Ahead of Construction Safety Week, which takes place from Monday, May 7th to Friday, May 11th, Triax Director of Field Engineering, Tom Ludorf, writes that safety is a process, not a trophy.
The largest source of injury on any active worksite is absentmindedness, inattentiveness, and ignorance of surroundings – also known as complacency. A momentary lapse in attention is all it takes to turn a routine trip across the worksite into a hospital visit for you and stop work order for your organization, and while we’re all guilty of letting our minds wander in the day-to-day routine, there are few other industries where the consequences for inattention are as potentially dire. Every construction vet has a horror story to tell around the coffee truck, and I’ve been on enough construction sites to know that won’t change overnight. What can be done, however, is “apprentice” steps to get every worker engaged in making and promoting safer choices.
Every contractor knows the importance of hole covers, rebar caps, toe boards, and PPE – the larger items that help ensure a safe work environment. A truly successful safety culture, however, happens when contractors sweat the small stuff, holding themselves and their own employees as accountable as each subcontractor’s subcontractor. Good housekeeping – clear paths of travel, removing trash – not only ensures basic cleanliness, but it can also prevent fires or expose hidden safety hazards. Stretch & flex programs, as another example, offer more than a bit of yoga and are great for safety compliance with the added effect of keeping workers mindful of daily ergonomics and safe lifting practices. $20 water coolers around the site can prevent hours of lost work and dehydration-related injuries, and strict gatekeeping (often seen only as “waiting in line”) can prevent unforeseen operating losses and slash material shrinkage.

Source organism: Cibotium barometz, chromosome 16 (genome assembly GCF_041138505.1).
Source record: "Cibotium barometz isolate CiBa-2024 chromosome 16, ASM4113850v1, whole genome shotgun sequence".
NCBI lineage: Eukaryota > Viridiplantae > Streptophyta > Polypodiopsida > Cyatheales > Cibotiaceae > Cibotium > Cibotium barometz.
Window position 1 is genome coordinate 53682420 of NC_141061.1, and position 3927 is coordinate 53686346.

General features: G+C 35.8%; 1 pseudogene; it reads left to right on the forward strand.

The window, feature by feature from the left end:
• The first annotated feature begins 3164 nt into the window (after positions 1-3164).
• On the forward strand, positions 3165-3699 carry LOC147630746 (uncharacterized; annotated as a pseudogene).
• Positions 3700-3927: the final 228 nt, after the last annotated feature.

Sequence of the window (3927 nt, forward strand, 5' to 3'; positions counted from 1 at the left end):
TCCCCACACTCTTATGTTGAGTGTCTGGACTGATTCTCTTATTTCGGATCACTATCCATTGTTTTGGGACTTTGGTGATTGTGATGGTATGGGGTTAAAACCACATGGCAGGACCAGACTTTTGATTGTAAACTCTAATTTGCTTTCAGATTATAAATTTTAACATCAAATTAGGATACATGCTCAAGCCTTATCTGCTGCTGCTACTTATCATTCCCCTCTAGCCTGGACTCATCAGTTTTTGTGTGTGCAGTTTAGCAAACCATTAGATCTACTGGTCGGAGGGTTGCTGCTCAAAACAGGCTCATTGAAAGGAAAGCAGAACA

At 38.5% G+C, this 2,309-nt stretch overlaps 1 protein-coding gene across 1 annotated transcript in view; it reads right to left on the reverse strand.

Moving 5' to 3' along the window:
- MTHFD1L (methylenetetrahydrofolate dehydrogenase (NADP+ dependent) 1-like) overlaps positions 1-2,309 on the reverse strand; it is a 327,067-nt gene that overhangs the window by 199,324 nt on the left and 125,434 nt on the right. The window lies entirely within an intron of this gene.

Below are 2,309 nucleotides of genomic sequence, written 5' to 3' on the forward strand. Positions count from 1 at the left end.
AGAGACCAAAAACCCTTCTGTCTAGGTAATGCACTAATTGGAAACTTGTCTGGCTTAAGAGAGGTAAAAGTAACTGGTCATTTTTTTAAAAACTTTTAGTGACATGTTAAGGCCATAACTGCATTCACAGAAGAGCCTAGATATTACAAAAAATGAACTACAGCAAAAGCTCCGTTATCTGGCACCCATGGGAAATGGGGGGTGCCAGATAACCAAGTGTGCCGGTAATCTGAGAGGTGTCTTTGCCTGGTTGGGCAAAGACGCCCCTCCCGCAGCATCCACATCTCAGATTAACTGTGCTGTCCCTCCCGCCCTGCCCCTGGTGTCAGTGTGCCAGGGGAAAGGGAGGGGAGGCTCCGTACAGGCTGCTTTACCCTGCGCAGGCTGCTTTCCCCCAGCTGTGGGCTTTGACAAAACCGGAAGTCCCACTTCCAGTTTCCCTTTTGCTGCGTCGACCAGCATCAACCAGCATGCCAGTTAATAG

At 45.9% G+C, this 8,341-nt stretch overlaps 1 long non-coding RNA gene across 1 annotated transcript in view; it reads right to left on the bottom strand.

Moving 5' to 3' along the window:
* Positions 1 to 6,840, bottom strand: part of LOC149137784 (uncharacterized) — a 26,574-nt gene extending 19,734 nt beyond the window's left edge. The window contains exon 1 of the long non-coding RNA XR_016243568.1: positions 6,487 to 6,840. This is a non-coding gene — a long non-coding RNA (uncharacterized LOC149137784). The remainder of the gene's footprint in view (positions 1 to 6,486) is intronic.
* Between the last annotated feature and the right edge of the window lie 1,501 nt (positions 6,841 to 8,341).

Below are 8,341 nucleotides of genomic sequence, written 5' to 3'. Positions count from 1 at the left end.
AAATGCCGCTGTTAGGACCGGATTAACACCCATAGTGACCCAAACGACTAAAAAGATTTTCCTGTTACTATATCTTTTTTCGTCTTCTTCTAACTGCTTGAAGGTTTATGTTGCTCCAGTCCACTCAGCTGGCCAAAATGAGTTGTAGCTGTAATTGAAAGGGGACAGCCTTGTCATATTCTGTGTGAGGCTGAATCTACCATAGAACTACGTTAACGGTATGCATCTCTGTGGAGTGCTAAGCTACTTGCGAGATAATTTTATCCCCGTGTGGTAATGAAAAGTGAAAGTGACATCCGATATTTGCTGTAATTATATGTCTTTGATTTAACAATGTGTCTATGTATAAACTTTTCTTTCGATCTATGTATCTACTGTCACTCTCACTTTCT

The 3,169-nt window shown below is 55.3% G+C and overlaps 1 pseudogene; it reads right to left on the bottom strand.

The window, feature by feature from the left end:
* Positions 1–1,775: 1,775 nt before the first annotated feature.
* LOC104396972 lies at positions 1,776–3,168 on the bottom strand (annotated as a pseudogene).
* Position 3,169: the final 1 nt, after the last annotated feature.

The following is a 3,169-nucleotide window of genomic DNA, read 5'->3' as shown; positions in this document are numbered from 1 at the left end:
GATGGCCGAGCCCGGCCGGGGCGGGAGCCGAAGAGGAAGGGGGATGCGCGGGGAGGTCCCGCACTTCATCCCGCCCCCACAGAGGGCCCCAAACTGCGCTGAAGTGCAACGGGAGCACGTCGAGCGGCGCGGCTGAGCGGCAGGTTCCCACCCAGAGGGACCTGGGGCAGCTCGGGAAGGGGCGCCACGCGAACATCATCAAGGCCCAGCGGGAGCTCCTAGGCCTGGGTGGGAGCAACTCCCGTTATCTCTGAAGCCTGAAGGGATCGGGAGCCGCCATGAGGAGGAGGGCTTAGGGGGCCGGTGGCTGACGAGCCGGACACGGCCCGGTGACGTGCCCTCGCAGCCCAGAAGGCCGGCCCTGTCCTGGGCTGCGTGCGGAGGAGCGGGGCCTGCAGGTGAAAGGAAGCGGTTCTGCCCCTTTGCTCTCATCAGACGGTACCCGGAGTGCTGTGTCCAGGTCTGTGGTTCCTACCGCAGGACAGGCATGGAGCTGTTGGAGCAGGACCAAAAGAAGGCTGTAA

The moral of this story isn’t to shove safety down your workforce’s throats with unrealistic, sweeping safety initiatives. Lofty goals and long-term safety ambitions are important, yes, but the real moral of this story is to focus on promoting the mundane, daily safety choices that can lead up to big safety changes. Every marginal increase in safety is a step towards something larger – and is well-worth the potential up-front headache of implementing it. Hardhats took nearly 50 years to catch on – and it certainly wasn’t as a result of being so comfortable and stylish – but you’d be hard-pressed to find a worker today who didn’t know someone whose life was saved by their helmet on site.
Jumpstarting your safety program, like jumpstarting your workout routine, won’t happen overnight. Like someone training for a 10k, you start with daily runs. You may not feel the benefit overnight, and there will certainly be a few cramps and kinks along the way, but when you have run 5 miles for the first time without looking back, the smaller steps and choices that got you there will be well worth it. This Safety Week, I pledge to focus on the small safety decisions – checking the webbing of my harness, wearing my Spot-r Clip, getting proper rest – that will ensure I return home safely at the end of the day. When we take a bite of complacency, and when we focus on the variables we can control, we are stronger and safer together.
Tom Ludorf is the Director of Field Engineering. Prior to joining Triax, Tom was an on-site medic in Manhattan. He can be reached on LinkedIn or by email at firstname.lastname@example.org.